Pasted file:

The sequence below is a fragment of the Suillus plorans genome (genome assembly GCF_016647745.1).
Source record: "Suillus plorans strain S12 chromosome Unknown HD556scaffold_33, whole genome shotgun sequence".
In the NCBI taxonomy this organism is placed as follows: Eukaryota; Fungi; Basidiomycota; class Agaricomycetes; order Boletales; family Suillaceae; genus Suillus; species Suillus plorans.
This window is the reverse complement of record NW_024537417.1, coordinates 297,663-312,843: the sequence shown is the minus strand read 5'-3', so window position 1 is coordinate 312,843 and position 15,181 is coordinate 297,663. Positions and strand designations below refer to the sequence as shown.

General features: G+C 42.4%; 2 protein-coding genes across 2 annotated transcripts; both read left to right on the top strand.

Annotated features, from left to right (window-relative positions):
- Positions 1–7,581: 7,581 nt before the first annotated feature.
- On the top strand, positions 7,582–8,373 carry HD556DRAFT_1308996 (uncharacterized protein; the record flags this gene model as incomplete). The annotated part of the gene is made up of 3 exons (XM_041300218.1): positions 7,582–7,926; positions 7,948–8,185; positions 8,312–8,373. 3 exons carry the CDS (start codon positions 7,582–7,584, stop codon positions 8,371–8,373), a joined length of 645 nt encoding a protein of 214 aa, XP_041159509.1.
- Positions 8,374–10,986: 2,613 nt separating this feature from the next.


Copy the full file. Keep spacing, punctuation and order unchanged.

The sequence below is a fragment of the Suillus plorans genome (genome assembly GCF_016647745.1).
Source record: "Suillus plorans strain S12 chromosome Unknown HD556scaffold_33, whole genome shotgun sequence".
In the NCBI taxonomy this organism is placed as follows: Eukaryota; Fungi; Basidiomycota; class Agaricomycetes; order Boletales; family Suillaceae; genus Suillus; species Suillus plorans.
This window is the reverse complement of record NW_024537417.1, coordinates 297,663-312,843: the sequence shown is the minus strand read 5'-3', so window position 1 is coordinate 312,843 and position 15,181 is coordinate 297,663. Positions and strand designations below refer to the sequence as shown.

General features: G+C 42.4%; 2 protein-coding genes across 2 annotated transcripts; both read left to right on the top strand.

Annotated features, from left to right (window-relative positions):
- Positions 1–7,581: 7,581 nt before the first annotated feature.
- On the top strand, positions 7,582–8,373 carry HD556DRAFT_1308996 (uncharacterized protein; the record flags this gene model as incomplete). The annotated part of the gene is made up of 3 exons (XM_041300218.1): positions 7,582–7,926; positions 7,948–8,185; positions 8,312–8,373. 3 exons carry the CDS (start codon positions 7,582–7,584, stop codon positions 8,371–8,373), a joined length of 645 nt encoding a protein of 214 aa, XP_041159509.1.
- Positions 8,374–10,986: 2,613 nt separating this feature from the next.